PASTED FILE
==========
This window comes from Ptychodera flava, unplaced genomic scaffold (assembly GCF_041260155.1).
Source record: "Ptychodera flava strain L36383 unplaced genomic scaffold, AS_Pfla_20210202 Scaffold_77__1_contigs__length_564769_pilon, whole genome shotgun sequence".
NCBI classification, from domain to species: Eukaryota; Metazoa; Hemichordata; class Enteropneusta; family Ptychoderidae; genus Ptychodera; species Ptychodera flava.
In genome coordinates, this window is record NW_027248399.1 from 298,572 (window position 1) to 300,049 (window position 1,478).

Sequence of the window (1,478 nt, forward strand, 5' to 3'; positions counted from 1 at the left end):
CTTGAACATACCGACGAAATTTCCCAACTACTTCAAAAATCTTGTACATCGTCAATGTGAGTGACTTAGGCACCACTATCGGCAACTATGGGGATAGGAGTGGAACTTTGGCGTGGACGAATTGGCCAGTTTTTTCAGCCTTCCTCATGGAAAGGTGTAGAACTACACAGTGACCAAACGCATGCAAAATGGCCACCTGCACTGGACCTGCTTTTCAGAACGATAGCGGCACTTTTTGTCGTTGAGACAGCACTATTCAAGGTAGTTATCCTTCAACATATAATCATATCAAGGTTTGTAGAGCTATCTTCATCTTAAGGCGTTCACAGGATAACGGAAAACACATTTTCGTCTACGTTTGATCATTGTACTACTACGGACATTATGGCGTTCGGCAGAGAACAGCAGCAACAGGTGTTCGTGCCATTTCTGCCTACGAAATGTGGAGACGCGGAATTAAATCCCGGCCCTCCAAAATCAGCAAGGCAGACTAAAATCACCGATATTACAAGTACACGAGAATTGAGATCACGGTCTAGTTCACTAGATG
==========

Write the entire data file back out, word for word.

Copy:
This window comes from Ptychodera flava, unplaced genomic scaffold (assembly GCF_041260155.1).
Source record: "Ptychodera flava strain L36383 unplaced genomic scaffold, AS_Pfla_20210202 Scaffold_77__1_contigs__length_564769_pilon, whole genome shotgun sequence".
NCBI classification, from domain to species: Eukaryota; Metazoa; Hemichordata; class Enteropneusta; family Ptychoderidae; genus Ptychodera; species Ptychodera flava.
In genome coordinates, this window is record NW_027248399.1 from 298,572 (window position 1) to 300,049 (window position 1,478).

Sequence of the window (1,478 nt, forward strand, 5' to 3'; positions counted from 1 at the left end):
CTTGAACATACCGACGAAATTTCCCAACTACTTCAAAAATCTTGTACATCGTCAATGTGAGTGACTTAGGCACCACTATCGGCAACTATGGGGATAGGAGTGGAACTTTGGCGTGGACGAATTGGCCAGTTTTTTCAGCCTTCCTCATGGAAAGGTGTAGAACTACACAGTGACCAAACGCATGCAAAATGGCCACCTGCACTGGACCTGCTTTTCAGAACGATAGCGGCACTTTTTGTCGTTGAGACAGCACTATTCAAGGTAGTTATCCTTCAACATATAATCATATCAAGGTTTGTAGAGCTATCTTCATCTTAAGGCGTTCACAGGATAACGGAAAACACATTTTCGTCTACGTTTGATCATTGTACTACTACGGACATTATGGCGTTCGGCAGAGAACAGCAGCAACAGGTGTTCGTGCCATTTCTGCCTACGAAATGTGGAGACGCGGAATTAAATCCCGGCCCTCCAAAATCAGCAAGGCAGACTAAAATCACCGATATTACAAGTACACGAGAATTGAGATCACGGTCTAGTTCACTAGATG